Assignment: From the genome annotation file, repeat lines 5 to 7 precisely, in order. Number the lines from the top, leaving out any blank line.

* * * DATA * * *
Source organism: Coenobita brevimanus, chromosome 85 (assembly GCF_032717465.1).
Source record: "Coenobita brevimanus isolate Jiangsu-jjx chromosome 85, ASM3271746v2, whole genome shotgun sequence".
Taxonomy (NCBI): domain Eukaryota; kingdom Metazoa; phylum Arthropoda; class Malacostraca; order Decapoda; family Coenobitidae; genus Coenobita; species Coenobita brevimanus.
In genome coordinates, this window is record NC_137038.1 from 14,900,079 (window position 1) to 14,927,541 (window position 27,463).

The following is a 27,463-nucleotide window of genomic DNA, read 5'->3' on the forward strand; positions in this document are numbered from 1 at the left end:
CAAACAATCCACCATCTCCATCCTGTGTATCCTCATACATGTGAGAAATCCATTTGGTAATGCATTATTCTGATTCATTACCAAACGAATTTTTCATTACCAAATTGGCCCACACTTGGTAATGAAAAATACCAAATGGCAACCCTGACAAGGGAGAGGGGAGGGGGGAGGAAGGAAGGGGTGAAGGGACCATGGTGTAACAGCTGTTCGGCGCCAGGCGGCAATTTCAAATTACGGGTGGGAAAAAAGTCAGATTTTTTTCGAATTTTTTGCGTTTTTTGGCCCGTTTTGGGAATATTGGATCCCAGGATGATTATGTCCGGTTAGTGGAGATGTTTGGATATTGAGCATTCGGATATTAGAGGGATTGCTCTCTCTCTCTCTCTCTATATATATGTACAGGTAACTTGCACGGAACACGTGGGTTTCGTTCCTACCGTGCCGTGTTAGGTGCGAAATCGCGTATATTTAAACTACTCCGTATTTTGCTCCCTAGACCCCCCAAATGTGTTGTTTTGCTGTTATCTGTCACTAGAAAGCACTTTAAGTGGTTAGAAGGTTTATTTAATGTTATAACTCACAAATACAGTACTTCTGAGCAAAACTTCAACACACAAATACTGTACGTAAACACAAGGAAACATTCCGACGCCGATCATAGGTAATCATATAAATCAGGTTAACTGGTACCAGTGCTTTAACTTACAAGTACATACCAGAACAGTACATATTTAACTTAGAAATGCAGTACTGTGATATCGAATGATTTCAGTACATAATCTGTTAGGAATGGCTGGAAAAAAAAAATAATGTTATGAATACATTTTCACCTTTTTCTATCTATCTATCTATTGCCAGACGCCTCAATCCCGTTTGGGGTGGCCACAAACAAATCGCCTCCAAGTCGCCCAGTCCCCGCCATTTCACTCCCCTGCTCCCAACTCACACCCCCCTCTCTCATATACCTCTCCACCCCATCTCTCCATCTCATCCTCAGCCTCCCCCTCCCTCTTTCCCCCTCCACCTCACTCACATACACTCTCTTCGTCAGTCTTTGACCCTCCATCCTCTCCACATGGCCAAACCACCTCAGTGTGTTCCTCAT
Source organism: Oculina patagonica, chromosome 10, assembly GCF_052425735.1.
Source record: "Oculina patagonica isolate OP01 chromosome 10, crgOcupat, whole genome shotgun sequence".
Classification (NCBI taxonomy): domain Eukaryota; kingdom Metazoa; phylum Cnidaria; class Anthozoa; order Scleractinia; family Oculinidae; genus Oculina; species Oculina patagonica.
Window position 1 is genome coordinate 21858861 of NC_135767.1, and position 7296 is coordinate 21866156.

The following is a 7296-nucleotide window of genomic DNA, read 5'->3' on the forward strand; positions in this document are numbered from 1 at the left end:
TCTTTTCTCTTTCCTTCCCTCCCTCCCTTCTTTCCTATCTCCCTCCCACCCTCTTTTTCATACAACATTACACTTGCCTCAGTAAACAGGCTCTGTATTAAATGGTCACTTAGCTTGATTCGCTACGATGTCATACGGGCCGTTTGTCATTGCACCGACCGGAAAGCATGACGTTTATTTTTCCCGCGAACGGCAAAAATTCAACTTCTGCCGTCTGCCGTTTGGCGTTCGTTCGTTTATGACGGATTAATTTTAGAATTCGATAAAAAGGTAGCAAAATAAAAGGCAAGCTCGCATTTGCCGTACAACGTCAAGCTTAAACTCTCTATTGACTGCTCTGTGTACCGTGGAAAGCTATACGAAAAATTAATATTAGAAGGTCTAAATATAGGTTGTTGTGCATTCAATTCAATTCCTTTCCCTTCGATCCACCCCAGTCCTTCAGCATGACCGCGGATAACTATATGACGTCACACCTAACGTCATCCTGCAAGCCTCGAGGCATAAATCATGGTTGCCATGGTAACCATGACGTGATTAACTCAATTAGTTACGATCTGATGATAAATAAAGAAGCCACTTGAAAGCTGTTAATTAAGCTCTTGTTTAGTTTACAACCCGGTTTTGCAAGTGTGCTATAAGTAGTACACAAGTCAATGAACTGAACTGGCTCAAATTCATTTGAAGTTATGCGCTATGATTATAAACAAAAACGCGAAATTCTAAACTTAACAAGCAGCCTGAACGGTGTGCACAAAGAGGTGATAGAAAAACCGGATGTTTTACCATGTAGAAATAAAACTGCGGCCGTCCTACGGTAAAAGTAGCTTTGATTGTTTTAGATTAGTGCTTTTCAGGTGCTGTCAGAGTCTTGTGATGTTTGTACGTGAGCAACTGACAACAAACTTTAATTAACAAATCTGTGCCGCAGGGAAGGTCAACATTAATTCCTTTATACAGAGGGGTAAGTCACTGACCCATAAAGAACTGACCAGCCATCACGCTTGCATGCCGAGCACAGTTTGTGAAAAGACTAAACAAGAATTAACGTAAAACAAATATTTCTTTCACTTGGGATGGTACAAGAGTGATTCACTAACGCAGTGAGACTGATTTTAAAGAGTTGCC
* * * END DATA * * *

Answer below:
The following is a 27,463-nucleotide window of genomic DNA, read 5'->3' on the forward strand; positions in this document are numbered from 1 at the left end:
CAAACAATCCACCATCTCCATCCTGTGTATCCTCATACATGTGAGAAATCCATTTGGTAATGCATTATTCTGATTCATTACCAAACGAATTTTTCATTACCAAATTGGCCCACACTTGGTAATGAAAAATACCAAATGGCAACCCTGACAAGGGAGAGGGGAGGGGGGAGGAAGGAAGGGGTGAAGGGACCATGGTGTAACAGCTGTTCGGCGCCAGGCGGCAATTTCAAATTACGGGTGGGAAAAAAGTCAGATTTTTTTCGAATTTTTTGCGTTTTTTGGCCCGTTTTGGGAATATTGGATCCCAGGATGATTATGTCCGGTTAGTGGAGATGTTTGGATATTGAGCATTCGGATATTAGAGGGATTGCTCTCTCTCTCTCTCTCTATATATATGTACAGGTAACTTGCACGGAACACGTGGGTTTCGTTCCTACCGTGCCGTGTTAGGTGCGAAATCGCGTATATTTAAACTACTCCGTATTTTGCTCCCTAGACCCCCCAAATGTGTTGTTTTGCTGTTATCTGTCACTAGAAAGCACTTTAAGTGGTTAGAAGGTTTATTTAATGTTATAACTCACAAATACAGTACTTCTGAGCAAAACTTCAACACACAAATACTGTACGTAAACACAAGGAAACATTCCGACGCCGATCATAGGTAATCATATAAATCAGGTTAACTGGTACCAGTGCTTTAACTTACAAGTACATACCAGAACAGTACATATTTAACTTAGAAATGCAGTACTGTGATATCGAATGATTTCAGTACATAATCTGTTAGGAATGGCTGGAAAAAAAAAATAATGTTATGAATACATTTTCACCTTTTTCTATCTATCTATCTATTGCCAGACGCCTCAATCCCGTTTGGGGTGGCCACAAACAAATCGCCTCCAAGTCGCCCAGTCCCCGCCATTTCACTCCCCTGCTCCCAACTCACACCCCCCTCTCTCATATACCTCTCCACCCCATCTCTCCATCTCATCCTCAGCCTCCCCCTCCCTCTTTCCCCCTCCACCTCACTCACATACACTCTCTTCGTCAGTCTTTGACCCTCCATCCTCTCCACATGGCCAAACCACCTCAGTGTGTTCCTCAT
Source organism: Oculina patagonica, chromosome 10, assembly GCF_052425735.1.